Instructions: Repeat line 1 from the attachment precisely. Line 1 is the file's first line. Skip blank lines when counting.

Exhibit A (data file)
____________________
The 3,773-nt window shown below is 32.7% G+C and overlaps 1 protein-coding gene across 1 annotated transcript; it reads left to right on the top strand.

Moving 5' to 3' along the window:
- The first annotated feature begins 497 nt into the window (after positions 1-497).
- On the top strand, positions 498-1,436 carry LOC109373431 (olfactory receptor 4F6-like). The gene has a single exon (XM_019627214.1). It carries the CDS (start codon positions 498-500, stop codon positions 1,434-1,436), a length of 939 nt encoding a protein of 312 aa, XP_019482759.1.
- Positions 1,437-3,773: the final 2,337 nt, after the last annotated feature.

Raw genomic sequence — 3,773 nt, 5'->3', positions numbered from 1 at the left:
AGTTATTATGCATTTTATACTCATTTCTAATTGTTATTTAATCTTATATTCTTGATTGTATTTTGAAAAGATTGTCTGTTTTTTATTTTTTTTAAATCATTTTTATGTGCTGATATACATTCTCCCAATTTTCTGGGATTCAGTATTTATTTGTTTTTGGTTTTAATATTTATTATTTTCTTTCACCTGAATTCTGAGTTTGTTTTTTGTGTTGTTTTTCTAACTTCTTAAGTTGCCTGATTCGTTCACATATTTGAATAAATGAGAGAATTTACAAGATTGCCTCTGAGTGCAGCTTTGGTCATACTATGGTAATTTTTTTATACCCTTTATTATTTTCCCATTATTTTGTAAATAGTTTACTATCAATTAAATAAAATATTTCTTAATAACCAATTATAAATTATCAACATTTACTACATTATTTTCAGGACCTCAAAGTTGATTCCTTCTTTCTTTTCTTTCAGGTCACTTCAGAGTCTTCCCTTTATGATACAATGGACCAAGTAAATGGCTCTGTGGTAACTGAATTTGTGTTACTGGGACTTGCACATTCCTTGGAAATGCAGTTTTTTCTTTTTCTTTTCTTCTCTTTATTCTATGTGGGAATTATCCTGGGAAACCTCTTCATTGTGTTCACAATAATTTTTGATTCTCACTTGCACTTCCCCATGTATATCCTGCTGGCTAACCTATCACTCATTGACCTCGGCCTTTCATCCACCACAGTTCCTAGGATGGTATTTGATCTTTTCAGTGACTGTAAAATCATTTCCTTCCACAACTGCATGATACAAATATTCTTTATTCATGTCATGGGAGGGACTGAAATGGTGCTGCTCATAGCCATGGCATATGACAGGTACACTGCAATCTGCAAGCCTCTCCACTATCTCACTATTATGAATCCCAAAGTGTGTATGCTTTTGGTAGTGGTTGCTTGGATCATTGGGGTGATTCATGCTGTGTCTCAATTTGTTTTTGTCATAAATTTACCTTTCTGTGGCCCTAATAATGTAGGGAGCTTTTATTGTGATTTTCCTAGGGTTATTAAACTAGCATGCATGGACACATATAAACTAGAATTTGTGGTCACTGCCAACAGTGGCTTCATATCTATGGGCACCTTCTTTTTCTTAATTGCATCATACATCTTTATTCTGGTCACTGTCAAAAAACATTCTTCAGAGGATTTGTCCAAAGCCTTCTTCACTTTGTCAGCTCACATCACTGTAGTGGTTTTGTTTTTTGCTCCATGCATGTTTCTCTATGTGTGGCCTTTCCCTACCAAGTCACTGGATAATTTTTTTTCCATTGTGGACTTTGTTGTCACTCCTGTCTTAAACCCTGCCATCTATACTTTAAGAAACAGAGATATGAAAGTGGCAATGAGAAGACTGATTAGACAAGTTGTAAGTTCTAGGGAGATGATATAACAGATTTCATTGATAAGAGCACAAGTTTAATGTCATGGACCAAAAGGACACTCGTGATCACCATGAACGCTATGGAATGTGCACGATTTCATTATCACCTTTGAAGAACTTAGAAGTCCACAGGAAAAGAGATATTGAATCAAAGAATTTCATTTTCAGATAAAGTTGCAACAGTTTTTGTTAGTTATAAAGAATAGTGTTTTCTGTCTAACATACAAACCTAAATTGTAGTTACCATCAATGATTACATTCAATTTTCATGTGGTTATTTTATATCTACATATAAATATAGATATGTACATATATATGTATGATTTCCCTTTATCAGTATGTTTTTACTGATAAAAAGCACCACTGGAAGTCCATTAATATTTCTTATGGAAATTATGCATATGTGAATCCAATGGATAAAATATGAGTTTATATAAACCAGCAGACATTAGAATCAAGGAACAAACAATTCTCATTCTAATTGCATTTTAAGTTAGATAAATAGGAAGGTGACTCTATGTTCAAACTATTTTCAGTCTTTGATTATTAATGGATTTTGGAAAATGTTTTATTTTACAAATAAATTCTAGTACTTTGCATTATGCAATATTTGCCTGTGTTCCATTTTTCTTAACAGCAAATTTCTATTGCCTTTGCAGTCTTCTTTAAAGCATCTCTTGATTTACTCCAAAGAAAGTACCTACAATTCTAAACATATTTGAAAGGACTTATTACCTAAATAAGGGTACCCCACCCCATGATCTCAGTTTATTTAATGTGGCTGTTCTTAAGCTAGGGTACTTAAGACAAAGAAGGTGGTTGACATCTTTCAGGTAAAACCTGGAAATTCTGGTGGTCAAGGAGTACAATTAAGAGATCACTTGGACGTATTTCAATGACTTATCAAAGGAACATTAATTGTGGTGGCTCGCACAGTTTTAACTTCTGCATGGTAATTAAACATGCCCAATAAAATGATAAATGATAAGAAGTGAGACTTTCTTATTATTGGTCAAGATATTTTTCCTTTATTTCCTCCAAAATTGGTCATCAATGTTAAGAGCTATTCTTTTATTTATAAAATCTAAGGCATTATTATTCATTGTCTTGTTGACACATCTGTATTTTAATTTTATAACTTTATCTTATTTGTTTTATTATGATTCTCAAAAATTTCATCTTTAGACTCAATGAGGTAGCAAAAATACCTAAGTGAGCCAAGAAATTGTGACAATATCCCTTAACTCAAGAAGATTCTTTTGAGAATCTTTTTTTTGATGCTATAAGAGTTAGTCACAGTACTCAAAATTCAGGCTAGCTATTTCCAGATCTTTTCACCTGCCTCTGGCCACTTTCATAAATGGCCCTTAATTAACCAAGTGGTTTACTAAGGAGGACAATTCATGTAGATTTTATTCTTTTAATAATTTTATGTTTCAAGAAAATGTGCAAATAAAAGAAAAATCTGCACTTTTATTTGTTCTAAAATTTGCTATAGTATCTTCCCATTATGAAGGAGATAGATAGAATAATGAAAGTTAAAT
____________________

The 3,773-nt window shown below is 32.7% G+C and overlaps 1 protein-coding gene across 1 annotated transcript; it reads left to right on the top strand.